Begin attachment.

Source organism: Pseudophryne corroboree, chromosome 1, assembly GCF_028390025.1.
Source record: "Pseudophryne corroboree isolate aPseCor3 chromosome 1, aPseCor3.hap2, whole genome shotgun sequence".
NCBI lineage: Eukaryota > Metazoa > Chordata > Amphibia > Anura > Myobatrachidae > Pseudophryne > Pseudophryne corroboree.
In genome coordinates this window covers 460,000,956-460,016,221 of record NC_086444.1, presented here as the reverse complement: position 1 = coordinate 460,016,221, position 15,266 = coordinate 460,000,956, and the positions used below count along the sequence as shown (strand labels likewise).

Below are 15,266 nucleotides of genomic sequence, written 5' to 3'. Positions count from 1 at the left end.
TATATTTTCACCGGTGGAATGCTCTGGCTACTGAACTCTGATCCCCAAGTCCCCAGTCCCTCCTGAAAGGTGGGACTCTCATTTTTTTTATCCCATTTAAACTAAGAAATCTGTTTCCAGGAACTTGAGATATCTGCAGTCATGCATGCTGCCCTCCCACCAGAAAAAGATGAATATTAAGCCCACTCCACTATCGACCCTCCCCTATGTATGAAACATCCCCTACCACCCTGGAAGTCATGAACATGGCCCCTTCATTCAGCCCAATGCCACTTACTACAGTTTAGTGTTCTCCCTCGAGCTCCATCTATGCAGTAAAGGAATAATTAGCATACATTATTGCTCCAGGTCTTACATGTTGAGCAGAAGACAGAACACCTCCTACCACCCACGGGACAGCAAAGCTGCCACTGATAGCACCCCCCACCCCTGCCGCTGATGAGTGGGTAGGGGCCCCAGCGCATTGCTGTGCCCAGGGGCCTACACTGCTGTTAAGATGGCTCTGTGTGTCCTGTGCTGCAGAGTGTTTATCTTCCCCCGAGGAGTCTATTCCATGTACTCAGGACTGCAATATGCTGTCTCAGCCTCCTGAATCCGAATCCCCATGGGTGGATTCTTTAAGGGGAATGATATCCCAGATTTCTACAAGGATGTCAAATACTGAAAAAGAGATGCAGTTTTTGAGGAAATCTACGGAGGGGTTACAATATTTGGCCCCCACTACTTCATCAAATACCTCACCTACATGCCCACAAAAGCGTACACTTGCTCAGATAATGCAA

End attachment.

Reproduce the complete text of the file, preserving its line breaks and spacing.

Source organism: Pseudophryne corroboree, chromosome 1, assembly GCF_028390025.1.
Source record: "Pseudophryne corroboree isolate aPseCor3 chromosome 1, aPseCor3.hap2, whole genome shotgun sequence".
NCBI lineage: Eukaryota > Metazoa > Chordata > Amphibia > Anura > Myobatrachidae > Pseudophryne > Pseudophryne corroboree.
In genome coordinates this window covers 460,000,956-460,016,221 of record NC_086444.1, presented here as the reverse complement: position 1 = coordinate 460,016,221, position 15,266 = coordinate 460,000,956, and the positions used below count along the sequence as shown (strand labels likewise).

Below are 15,266 nucleotides of genomic sequence, written 5' to 3'. Positions count from 1 at the left end.
TATATTTTCACCGGTGGAATGCTCTGGCTACTGAACTCTGATCCCCAAGTCCCCAGTCCCTCCTGAAAGGTGGGACTCTCATTTTTTTTATCCCATTTAAACTAAGAAATCTGTTTCCAGGAACTTGAGATATCTGCAGTCATGCATGCTGCCCTCCCACCAGAAAAAGATGAATATTAAGCCCACTCCACTATCGACCCTCCCCTATGTATGAAACATCCCCTACCACCCTGGAAGTCATGAACATGGCCCCTTCATTCAGCCCAATGCCACTTACTACAGTTTAGTGTTCTCCCTCGAGCTCCATCTATGCAGTAAAGGAATAATTAGCATACATTATTGCTCCAGGTCTTACATGTTGAGCAGAAGACAGAACACCTCCTACCACCCACGGGACAGCAAAGCTGCCACTGATAGCACCCCCCACCCCTGCCGCTGATGAGTGGGTAGGGGCCCCAGCGCATTGCTGTGCCCAGGGGCCTACACTGCTGTTAAGATGGCTCTGTGTGTCCTGTGCTGCAGAGTGTTTATCTTCCCCCGAGGAGTCTATTCCATGTACTCAGGACTGCAATATGCTGTCTCAGCCTCCTGAATCCGAATCCCCATGGGTGGATTCTTTAAGGGGAATGATATCCCAGATTTCTACAAGGATGTCAAATACTGAAAAAGAGATGCAGTTTTTGAGGAAATCTACGGAGGGGTTACAATATTTGGCCCCCACTACTTCATCAAATACCTCACCTACATGCCCACAAAAGCGTACACTTGCTCAGATAATGCAA